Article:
The Fluorescence Microscope
Preparation of Specimen
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The Fluorescence Microscope

In fluorescence microscopy, the sample you want to study is itself the light source. The technique is used to study specimens, which can be made to fluoresce. The fluorescence microscope is based on the phenomenon that certain material emits energy detectable as visible light when irradiated with the light of a specific wavelength. The sample can either be fluorescing in its natural form like chlorophyll and some minerals, or treated with fluorescing chemicals.

The Sample Gets Excited
The basic task of the fluorescence microscope is to let excitation light radiate the specimen and then sort out the much weaker emitted light to make up the image. First, the microscope has a filter that only lets through radiation with the desired wavelength that matches your fluorescing material. The radiation collides with the atoms in your specimen and electrons are excited to a higher energy level. When they relax to a lower level, they emit light.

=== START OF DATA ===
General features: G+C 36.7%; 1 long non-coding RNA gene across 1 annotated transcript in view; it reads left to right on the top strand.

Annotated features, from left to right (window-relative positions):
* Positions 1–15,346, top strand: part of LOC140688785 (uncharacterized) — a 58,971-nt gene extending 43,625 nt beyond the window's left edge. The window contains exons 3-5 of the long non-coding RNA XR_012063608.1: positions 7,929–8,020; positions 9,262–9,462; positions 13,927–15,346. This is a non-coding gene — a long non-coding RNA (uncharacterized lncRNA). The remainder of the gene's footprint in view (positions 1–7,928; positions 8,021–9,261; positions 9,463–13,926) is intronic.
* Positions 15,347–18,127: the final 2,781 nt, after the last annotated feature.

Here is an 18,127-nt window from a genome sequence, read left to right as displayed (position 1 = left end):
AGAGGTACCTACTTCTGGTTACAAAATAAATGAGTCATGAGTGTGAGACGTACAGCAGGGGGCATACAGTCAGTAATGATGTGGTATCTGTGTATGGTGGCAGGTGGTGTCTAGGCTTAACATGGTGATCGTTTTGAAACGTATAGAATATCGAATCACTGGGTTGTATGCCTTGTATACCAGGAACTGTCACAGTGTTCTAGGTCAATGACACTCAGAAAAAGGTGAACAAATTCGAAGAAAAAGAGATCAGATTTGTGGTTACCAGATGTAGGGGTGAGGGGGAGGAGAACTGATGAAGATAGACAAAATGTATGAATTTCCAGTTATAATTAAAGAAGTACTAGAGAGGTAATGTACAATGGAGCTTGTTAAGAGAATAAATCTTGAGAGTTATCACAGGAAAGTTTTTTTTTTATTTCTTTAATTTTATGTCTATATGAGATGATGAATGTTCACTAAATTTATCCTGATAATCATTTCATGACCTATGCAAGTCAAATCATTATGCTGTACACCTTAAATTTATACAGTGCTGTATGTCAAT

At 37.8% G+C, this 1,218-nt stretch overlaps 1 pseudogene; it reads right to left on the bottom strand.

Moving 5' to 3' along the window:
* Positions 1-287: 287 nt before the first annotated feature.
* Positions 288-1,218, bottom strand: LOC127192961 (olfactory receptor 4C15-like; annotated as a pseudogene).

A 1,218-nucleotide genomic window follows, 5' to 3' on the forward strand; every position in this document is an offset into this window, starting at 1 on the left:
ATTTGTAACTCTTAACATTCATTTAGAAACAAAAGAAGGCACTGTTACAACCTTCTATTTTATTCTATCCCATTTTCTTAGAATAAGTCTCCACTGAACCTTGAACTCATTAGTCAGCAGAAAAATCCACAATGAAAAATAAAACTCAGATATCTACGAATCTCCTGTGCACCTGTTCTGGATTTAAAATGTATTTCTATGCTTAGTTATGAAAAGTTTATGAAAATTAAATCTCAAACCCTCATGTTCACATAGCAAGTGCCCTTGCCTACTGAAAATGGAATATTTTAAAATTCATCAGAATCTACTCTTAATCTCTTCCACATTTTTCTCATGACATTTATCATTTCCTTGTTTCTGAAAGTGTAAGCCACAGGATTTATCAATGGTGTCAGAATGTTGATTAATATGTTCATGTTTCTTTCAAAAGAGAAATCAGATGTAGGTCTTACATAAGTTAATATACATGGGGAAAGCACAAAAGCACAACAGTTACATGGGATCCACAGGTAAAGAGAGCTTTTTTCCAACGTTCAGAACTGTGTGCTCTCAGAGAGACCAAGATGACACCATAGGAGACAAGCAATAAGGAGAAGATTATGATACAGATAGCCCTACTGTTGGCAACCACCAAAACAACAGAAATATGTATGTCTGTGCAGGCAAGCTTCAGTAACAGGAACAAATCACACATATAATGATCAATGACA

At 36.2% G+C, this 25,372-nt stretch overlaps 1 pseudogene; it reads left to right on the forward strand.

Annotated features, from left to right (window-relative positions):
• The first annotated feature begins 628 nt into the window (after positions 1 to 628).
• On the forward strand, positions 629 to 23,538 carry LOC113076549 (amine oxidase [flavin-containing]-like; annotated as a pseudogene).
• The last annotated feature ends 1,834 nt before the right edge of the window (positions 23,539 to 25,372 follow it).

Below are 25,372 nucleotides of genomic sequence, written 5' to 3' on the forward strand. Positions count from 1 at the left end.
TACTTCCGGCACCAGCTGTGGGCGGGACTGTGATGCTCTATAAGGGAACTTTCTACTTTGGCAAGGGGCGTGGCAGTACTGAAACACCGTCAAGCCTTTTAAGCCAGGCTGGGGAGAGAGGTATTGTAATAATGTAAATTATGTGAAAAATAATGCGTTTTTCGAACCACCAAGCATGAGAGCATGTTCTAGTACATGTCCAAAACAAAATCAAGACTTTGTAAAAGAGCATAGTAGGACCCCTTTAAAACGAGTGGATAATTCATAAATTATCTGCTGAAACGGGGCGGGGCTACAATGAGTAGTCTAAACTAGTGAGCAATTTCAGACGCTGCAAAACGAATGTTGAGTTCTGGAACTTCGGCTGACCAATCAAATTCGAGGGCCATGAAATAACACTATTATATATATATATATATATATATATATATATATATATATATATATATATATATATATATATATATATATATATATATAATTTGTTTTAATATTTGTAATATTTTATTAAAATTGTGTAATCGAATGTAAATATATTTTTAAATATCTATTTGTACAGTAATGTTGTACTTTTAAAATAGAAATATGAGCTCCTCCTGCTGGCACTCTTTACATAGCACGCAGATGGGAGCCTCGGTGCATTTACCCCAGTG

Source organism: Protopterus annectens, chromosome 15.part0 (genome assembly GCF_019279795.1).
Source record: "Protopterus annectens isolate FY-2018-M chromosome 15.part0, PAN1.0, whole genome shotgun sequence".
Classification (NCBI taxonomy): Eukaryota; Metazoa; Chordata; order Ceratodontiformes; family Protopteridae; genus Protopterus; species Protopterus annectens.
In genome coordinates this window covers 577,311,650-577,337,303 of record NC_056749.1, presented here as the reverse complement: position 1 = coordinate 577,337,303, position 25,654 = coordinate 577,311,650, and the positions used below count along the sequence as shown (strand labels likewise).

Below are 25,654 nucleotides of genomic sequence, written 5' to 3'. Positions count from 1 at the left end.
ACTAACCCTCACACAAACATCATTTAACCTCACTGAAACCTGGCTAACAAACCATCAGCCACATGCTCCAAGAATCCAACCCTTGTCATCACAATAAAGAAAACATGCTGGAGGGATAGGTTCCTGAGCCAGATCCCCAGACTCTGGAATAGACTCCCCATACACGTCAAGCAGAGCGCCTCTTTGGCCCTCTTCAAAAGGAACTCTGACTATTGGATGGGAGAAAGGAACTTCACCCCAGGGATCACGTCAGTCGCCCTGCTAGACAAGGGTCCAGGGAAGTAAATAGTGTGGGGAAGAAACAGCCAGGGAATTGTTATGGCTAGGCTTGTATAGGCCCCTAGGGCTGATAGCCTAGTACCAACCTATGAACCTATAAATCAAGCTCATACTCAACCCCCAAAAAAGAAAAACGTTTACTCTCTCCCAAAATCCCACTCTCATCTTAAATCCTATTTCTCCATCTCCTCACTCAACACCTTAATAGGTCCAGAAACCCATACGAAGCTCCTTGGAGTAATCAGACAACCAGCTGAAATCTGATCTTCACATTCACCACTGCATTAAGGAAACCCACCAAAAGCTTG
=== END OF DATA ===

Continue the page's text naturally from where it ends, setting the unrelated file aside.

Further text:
To become visible, the emitted light is separated from the much brighter excitation light in a second filter. Here, the fact that the emitted light is of lower energy and has a longer wavelength is used. The fluorescing areas can be observed in the microscope and shine out against a dark background with high contrast.

Specific Details are Marked
Fluorescence microscopy is a rapid expanding technique, both in the medical and biological sciences. The technique has made it possible to identify cells and cellular components with a high degree of specificity. For example, certain antibodies and disease conditions or impurities in inorganic material can be studied with the fluorescence microscopy.

Principle of Fluorescence
1. Energy is absorbed by the atom which becomes excited.
2. The electron jumps to a higher energy level.
3. Soon, the electron drops back to the ground state, emitting a photon (or a packet of light) - the atom is fluorescing.



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